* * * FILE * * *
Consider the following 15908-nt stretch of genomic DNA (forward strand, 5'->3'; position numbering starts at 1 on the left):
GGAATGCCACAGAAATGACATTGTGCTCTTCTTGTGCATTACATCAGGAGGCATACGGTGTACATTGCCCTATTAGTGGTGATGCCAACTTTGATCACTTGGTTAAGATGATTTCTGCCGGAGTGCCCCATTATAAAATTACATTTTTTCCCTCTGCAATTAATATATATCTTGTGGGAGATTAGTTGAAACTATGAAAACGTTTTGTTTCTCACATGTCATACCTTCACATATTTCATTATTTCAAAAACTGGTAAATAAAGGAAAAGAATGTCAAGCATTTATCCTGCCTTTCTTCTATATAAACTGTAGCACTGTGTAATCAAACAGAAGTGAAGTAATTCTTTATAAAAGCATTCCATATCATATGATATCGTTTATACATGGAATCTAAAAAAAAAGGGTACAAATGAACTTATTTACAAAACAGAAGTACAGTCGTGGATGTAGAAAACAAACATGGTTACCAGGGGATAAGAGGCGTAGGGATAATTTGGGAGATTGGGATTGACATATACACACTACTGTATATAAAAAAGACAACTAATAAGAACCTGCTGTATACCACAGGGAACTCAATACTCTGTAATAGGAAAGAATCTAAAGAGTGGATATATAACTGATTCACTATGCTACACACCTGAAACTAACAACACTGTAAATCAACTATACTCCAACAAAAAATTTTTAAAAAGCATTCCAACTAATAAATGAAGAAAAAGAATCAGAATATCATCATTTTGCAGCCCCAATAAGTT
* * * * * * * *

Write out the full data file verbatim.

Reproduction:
Consider the following 15908-nt stretch of genomic DNA (forward strand, 5'->3'; position numbering starts at 1 on the left):
GGAATGCCACAGAAATGACATTGTGCTCTTCTTGTGCATTACATCAGGAGGCATACGGTGTACATTGCCCTATTAGTGGTGATGCCAACTTTGATCACTTGGTTAAGATGATTTCTGCCGGAGTGCCCCATTATAAAATTACATTTTTTCCCTCTGCAATTAATATATATCTTGTGGGAGATTAGTTGAAACTATGAAAACGTTTTGTTTCTCACATGTCATACCTTCACATATTTCATTATTTCAAAAACTGGTAAATAAAGGAAAAGAATGTCAAGCATTTATCCTGCCTTTCTTCTATATAAACTGTAGCACTGTGTAATCAAACAGAAGTGAAGTAATTCTTTATAAAAGCATTCCATATCATATGATATCGTTTATACATGGAATCTAAAAAAAAAGGGTACAAATGAACTTATTTACAAAACAGAAGTACAGTCGTGGATGTAGAAAACAAACATGGTTACCAGGGGATAAGAGGCGTAGGGATAATTTGGGAGATTGGGATTGACATATACACACTACTGTATATAAAAAAGACAACTAATAAGAACCTGCTGTATACCACAGGGAACTCAATACTCTGTAATAGGAAAGAATCTAAAGAGTGGATATATAACTGATTCACTATGCTACACACCTGAAACTAACAACACTGTAAATCAACTATACTCCAACAAAAAATTTTTAAAAAGCATTCCAACTAATAAATGAAGAAAAAGAATCAGAATATCATCATTTTGCAGCCCCAATAAGTT